Posts Tagged ‘wildlife’

Humor: A Curious Goat-Antelope and a Chimping Photographer

Russian wildlife photographer Igor Shpilenok captured this perfect Kodak moment of another shooter at a reserve in Kabardino-Balkaria. It humorously illustrates the dangers of chimping too much — stare too much at the back of your camera and you might miss a great photo opportunity!

In Kabardino-Balkaria Reserve [Shpilenok via Reddit]


P.S. In case you’re wondering, that photobomber is a Caucasian tur, a type of mountain-dwelling goat-antelope. Here’s an Animal Planet clip about it.

Tip: Be Careful When Mounting Cameras to the Backs of Sharks

National Geographic photographer and filmmakers do some pretty crazy stuff and use some pretty crazy gear in order to capture the perfect shot. They’re the type of people who see a large shark and, instead of fleeing the scene, think to themselves, “we should attach a camera to that thing.” And then they actually do it.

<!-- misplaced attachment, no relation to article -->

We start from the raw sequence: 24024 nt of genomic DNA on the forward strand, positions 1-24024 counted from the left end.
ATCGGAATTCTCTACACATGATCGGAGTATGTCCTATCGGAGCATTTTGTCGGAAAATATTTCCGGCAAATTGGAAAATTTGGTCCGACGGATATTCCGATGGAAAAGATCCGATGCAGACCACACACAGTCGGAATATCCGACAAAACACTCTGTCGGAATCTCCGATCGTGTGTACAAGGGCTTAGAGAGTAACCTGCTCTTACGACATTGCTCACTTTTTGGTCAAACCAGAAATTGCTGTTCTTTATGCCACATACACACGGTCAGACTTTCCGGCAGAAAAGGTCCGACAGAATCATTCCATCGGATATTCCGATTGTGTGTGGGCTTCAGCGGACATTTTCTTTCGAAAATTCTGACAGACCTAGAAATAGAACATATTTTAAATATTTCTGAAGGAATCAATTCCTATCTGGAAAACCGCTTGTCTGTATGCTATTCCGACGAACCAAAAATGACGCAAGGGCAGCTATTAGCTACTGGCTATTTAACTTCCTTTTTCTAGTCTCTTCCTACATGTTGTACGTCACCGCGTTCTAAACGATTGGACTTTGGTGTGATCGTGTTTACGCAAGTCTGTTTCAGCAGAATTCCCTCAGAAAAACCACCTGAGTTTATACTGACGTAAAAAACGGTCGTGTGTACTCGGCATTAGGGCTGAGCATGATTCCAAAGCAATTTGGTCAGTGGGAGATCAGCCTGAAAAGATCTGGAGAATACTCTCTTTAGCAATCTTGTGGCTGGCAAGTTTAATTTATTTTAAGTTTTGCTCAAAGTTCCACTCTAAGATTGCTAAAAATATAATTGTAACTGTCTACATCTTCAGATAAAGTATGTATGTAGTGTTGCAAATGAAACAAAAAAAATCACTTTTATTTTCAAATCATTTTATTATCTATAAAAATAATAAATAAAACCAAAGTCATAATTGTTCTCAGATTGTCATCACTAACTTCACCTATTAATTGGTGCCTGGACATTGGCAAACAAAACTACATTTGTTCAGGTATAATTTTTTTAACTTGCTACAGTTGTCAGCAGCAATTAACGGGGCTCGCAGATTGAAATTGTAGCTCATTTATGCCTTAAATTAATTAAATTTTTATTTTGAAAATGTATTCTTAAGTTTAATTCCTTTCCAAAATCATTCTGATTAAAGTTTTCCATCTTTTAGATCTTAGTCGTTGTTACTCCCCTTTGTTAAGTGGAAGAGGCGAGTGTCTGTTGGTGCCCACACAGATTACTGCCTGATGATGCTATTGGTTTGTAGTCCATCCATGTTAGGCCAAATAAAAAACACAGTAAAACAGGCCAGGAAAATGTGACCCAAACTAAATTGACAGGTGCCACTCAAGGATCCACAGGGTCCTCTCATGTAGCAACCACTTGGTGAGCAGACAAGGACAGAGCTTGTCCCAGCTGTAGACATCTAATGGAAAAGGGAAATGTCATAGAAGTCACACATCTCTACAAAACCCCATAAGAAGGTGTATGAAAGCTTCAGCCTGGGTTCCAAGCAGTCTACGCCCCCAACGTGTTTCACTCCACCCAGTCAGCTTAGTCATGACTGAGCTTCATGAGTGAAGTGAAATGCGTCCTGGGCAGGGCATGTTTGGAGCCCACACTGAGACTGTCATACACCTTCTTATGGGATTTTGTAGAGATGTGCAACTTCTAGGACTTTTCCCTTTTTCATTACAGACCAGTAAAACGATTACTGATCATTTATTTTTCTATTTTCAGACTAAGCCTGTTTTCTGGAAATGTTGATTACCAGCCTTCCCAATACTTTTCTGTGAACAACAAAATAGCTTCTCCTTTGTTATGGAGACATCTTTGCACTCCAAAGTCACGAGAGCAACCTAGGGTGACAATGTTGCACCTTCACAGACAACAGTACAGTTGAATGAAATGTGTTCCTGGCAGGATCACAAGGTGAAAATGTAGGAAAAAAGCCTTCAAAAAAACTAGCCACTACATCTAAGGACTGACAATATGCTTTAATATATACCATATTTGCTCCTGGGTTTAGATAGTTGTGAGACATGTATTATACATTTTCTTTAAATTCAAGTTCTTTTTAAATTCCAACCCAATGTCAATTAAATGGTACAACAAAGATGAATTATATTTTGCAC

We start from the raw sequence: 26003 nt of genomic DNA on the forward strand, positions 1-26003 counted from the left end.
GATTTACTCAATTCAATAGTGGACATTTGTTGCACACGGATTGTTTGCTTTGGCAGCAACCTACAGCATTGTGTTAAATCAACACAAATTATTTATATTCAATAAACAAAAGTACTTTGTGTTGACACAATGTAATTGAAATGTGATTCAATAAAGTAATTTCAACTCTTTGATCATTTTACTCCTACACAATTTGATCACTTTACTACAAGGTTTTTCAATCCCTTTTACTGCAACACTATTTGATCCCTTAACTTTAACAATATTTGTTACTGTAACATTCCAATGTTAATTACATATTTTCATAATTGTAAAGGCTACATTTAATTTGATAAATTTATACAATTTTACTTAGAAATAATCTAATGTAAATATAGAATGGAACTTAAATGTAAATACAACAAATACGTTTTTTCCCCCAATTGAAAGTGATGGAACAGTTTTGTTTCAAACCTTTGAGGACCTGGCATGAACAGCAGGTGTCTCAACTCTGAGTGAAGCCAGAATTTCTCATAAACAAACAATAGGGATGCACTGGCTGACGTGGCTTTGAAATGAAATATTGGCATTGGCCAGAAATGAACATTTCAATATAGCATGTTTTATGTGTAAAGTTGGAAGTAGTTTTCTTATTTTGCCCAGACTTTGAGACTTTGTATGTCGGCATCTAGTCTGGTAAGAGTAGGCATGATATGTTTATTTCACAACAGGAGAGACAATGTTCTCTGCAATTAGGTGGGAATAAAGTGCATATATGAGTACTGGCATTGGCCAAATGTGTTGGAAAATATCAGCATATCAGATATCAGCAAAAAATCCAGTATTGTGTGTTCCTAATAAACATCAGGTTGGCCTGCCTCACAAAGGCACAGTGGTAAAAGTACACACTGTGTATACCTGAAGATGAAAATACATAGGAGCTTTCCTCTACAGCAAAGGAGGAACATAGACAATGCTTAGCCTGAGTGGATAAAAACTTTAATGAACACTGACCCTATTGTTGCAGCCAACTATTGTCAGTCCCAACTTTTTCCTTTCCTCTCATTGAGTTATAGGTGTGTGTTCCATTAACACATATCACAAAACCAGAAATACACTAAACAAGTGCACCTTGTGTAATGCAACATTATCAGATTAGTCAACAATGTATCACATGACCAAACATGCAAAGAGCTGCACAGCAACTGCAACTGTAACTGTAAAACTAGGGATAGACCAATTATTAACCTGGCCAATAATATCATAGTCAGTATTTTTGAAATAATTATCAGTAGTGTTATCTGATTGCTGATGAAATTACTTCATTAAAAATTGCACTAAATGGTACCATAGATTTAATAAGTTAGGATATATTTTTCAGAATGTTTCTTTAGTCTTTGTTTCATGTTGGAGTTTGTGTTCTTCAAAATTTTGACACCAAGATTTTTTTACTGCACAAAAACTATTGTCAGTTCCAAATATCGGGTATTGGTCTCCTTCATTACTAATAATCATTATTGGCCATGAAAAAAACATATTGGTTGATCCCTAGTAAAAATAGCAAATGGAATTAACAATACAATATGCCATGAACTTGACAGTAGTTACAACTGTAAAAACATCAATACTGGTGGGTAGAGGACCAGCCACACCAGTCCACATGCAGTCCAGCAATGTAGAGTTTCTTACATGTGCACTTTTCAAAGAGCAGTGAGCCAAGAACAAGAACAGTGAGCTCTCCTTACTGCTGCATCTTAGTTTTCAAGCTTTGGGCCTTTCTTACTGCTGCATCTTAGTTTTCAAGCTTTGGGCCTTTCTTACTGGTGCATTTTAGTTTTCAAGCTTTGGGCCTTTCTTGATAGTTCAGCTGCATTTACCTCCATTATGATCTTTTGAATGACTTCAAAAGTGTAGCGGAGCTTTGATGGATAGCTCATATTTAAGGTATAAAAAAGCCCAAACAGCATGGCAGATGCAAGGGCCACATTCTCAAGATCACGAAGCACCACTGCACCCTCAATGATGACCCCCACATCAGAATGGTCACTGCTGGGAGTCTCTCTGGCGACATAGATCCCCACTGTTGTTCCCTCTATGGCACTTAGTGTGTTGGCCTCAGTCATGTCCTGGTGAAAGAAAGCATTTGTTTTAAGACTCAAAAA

Mounting cameras on sharks is risky business, though, and the video above shows just how dangerous it can be. In it, marine biologist Greg Marshall tells of his first attempt at deploying his camera onto the back of a large shark back in 1992. It didn’t go according to plan.
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Stunning Slow-Motion Shots Created Using Only Still Photographs

It may be hard to believe, but all the amazing slow-motion clips you see in the video above were created using individual still photographs. Joe Fellows of London-based film production company Make Productions gathered photographs of wildlife and people from the WWF archives, and then Photoshopped and animated the images using parallax.
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Photographer Has His Canon 5D Mark II Kidnapped and Killed by a Lion

Atlanta-based photographer Ed Hetherington makes a living photographing weddings, but earlier this month he traveled to Zimbabwe for a wildlife photography adventure. While there, he had a unique experience he won’t soon forget: a lion stole his camera.
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Gotta Catch ‘Em All: Photog Spends Eight Years Capturing the 39 Birds of Paradise